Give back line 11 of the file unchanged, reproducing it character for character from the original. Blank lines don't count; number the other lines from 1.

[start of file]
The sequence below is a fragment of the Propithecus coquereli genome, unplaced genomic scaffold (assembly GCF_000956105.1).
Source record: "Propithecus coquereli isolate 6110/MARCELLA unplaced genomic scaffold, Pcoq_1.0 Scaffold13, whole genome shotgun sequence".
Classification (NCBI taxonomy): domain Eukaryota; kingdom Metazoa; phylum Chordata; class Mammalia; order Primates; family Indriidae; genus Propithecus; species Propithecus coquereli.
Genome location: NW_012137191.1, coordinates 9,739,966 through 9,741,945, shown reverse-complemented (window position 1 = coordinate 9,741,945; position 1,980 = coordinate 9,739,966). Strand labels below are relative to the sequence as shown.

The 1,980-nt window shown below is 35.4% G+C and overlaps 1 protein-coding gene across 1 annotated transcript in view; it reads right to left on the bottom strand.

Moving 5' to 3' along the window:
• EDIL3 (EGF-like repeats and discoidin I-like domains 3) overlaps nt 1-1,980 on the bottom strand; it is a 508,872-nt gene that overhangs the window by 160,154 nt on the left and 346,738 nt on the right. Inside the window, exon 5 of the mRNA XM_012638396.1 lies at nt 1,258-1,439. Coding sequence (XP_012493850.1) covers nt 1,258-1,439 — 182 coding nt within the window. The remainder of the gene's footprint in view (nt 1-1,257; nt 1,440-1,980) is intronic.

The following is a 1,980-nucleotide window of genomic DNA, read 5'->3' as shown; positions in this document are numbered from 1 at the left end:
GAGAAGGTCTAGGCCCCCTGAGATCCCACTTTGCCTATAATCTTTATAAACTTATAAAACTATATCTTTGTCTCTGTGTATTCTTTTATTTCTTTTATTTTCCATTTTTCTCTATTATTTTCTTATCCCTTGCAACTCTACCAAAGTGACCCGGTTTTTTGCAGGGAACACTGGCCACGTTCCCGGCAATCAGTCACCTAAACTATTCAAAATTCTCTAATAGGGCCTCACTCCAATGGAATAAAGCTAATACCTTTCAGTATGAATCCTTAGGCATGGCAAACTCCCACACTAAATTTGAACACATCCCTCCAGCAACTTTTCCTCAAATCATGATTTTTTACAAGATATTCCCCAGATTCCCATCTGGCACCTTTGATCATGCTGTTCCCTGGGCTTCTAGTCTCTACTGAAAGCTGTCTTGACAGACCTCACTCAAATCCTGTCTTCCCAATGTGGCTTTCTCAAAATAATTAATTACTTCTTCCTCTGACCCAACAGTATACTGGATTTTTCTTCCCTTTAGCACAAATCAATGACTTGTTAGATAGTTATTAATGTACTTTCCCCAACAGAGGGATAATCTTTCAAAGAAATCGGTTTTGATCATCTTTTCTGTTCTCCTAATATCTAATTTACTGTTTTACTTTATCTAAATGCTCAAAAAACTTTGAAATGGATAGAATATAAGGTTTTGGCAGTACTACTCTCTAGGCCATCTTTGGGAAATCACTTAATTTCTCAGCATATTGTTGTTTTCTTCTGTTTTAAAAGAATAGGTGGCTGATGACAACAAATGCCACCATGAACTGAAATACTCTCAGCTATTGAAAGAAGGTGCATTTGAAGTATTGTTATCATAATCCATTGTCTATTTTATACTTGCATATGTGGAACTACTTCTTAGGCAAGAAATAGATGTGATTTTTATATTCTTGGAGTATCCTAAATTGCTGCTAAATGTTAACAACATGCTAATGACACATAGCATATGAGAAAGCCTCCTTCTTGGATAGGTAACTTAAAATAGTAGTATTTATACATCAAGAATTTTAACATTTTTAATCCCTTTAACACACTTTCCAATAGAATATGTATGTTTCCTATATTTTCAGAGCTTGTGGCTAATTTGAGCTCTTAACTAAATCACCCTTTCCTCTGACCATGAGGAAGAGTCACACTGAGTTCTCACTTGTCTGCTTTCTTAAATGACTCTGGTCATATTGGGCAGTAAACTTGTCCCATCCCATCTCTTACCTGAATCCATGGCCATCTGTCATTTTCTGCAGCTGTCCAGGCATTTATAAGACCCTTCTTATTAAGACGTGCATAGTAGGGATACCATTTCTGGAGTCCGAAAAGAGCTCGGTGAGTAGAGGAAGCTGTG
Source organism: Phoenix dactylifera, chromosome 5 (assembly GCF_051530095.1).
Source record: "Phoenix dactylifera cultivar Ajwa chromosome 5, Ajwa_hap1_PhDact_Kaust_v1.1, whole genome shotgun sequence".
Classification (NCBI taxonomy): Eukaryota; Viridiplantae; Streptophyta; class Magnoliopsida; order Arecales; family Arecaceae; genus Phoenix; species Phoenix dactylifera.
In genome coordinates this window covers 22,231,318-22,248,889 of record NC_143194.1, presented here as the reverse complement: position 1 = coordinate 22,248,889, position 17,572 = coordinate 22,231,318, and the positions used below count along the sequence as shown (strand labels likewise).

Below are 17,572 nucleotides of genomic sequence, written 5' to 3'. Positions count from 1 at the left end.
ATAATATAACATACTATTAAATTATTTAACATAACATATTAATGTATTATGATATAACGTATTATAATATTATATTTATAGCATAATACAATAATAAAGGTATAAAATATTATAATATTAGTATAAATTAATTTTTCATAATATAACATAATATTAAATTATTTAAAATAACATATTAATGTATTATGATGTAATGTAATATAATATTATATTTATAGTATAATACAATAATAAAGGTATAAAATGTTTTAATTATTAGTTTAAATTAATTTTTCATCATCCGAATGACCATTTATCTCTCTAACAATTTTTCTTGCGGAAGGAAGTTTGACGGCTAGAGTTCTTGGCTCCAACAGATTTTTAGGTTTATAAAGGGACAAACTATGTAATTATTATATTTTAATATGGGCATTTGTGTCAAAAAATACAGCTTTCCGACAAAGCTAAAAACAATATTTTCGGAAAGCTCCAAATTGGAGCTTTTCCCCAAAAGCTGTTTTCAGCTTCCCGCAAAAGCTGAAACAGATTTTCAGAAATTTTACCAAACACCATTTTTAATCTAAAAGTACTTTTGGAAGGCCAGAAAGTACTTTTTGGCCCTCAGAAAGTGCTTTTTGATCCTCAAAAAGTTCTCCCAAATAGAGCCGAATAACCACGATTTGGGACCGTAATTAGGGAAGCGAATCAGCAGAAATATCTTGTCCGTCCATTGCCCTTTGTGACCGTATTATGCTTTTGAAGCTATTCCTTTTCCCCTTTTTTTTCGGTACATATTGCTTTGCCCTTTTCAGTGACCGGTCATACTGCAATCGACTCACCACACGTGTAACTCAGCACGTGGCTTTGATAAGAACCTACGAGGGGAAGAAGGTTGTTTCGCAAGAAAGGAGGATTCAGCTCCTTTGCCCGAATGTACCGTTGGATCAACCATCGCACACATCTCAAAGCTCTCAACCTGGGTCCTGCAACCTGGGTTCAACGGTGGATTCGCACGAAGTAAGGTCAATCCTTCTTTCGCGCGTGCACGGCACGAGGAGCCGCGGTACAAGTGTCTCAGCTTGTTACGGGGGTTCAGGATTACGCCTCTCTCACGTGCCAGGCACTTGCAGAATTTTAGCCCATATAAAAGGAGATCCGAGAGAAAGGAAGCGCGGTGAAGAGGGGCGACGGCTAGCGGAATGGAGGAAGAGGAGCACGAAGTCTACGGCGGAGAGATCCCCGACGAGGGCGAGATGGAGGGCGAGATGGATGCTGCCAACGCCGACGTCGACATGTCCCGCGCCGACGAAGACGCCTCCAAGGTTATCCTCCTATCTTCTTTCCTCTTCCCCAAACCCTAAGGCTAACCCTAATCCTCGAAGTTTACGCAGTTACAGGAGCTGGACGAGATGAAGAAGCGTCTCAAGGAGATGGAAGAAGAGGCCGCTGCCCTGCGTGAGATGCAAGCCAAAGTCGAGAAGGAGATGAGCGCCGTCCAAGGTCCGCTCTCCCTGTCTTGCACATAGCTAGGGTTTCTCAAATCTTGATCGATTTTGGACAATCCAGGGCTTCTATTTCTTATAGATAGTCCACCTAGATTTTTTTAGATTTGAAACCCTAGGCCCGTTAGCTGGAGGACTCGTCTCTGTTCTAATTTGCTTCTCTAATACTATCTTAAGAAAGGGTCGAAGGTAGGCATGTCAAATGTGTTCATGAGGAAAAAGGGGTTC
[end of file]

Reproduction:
Source record: "Phoenix dactylifera cultivar Ajwa chromosome 5, Ajwa_hap1_PhDact_Kaust_v1.1, whole genome shotgun sequence".